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The nature of indigenous environmental knowledge production: evidence from Bedouin communities in southern Egypt

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Author Info

  • John Briggs

    (University of Glasgow, Scotland, UK)

  • Joanne Sharp

    (University of Glasgow, Scotland, UK)

  • Hoda Yacoub

    (South Valley University, Aswan, Egypt)

  • Nabila Hamed

    (South Valley University, Aswan, Egypt)

  • Alan Roe

    (University of Glasgow, Scotland, UK)

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    Abstract

    The use of indigenous knowledge has been seen in some quarters to offer real possibilities of success in development practice. However, results have been uneven, perhaps because of the way in which indigenous knowledge has been conceptualised. Drawing on empirical research among two related Bedouin communities in Egypt, the paper suggests that indigenous knowledge is provisional and dynamic and therefore rather less static than implied in much of the literature; it should be seen as utilitarian and grounded, both economically and socio-culturally; and indigenous knowledge as a term may be unhelpful and misleading and would be better expressed as local knowledges. Copyright © 2006 John Wiley & Sons, Ltd.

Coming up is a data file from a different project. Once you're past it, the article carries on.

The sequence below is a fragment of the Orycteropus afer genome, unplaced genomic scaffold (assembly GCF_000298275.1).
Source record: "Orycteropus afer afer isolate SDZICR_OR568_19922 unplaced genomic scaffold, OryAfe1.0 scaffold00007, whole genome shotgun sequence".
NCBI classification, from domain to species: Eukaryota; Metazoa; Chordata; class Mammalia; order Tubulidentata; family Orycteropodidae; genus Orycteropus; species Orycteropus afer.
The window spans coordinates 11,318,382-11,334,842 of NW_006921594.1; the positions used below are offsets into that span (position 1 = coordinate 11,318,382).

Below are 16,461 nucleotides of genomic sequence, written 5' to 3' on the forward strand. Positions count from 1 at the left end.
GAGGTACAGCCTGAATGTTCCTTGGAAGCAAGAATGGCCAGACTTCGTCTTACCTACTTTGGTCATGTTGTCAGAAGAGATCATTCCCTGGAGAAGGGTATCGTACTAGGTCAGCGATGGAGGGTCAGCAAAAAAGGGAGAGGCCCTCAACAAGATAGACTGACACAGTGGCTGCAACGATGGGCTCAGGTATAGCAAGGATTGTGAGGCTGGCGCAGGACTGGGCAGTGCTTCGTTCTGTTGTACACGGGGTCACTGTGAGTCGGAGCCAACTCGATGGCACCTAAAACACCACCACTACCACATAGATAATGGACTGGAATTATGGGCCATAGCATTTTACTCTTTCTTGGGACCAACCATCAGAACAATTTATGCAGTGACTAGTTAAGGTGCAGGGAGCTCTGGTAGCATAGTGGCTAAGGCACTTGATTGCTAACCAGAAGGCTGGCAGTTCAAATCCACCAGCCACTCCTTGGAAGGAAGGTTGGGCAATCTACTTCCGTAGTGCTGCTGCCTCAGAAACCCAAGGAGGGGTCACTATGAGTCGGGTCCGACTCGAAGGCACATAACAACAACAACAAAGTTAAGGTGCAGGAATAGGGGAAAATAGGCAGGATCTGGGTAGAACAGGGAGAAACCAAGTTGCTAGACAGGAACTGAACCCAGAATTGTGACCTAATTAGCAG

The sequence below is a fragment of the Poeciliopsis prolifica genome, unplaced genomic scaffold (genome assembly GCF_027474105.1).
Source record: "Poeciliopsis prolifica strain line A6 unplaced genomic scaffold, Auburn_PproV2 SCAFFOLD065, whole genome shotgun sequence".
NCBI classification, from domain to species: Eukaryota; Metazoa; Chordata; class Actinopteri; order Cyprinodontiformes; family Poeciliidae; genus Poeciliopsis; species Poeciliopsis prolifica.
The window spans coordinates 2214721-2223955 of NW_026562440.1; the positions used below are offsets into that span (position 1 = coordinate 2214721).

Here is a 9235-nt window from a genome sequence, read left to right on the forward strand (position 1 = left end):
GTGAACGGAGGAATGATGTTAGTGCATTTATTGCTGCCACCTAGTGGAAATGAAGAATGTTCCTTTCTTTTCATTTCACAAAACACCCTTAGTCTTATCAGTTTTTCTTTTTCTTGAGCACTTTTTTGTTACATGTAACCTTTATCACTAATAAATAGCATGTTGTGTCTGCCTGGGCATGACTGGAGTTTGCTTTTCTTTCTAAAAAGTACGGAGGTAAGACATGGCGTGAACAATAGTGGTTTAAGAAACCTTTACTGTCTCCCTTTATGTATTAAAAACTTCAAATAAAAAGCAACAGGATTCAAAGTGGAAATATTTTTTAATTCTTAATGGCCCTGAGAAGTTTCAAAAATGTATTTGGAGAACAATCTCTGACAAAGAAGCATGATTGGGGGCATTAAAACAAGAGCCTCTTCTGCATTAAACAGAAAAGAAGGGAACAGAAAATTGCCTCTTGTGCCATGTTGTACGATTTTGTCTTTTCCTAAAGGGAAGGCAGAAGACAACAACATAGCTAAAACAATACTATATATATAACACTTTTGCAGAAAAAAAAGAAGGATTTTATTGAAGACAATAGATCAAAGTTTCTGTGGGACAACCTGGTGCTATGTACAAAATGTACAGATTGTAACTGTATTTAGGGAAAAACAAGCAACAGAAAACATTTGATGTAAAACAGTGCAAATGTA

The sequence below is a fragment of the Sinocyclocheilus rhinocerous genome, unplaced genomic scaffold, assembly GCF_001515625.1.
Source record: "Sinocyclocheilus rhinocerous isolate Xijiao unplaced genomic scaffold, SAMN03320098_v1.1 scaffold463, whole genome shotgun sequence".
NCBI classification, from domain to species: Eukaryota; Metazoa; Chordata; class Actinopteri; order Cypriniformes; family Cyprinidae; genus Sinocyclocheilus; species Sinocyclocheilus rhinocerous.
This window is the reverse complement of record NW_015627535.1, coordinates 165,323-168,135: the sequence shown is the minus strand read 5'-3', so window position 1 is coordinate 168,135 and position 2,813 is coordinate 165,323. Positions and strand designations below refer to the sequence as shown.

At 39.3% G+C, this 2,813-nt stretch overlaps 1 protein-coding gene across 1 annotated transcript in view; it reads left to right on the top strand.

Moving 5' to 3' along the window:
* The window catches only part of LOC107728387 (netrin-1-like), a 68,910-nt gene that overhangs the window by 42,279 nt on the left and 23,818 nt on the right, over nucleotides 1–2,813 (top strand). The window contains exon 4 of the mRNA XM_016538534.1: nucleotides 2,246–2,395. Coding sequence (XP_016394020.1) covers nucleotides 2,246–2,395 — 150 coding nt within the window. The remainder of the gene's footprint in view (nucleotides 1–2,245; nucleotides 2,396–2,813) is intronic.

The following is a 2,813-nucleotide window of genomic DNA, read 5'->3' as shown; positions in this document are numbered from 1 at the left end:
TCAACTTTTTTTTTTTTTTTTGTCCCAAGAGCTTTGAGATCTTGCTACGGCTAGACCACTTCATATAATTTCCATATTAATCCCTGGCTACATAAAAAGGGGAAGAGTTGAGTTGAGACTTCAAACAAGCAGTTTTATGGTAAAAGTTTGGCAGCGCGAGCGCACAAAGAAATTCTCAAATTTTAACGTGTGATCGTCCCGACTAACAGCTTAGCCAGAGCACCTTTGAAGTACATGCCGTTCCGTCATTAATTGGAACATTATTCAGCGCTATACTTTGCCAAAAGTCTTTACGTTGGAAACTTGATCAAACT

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    File URL: http://hdl.handle.net/10.1002/jid.1337
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    Bibliographic Info

    Article provided by John Wiley & Sons, Ltd. in its journal Journal of International Development.

    Volume (Year): 19 (2007)
    Issue (Month): 2 ()
    Pages: 239-251

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    Handle: RePEc:wly:jintdv:v:19:y:2007:i:2:p:239-251

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    Web page: http://www3.interscience.wiley.com/journal/5102/home

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    1. Roe, Emery M., 1995. "Except-Africa: Postscript to a special section on development narratives," World Development, Elsevier, vol. 23(6), pages 1065-1069, June.
    2. Hoben, Allan, 1995. "Paradigms and politics: The cultural construction of environmental policy in Ethiopia," World Development, Elsevier, vol. 23(6), pages 1007-1021, June.
    3. Frances Cleaver, 1999. "Paradoxes of participation: questioning participatory approaches to development," Journal of International Development, John Wiley & Sons, Ltd., vol. 11(4), pages 597-612.
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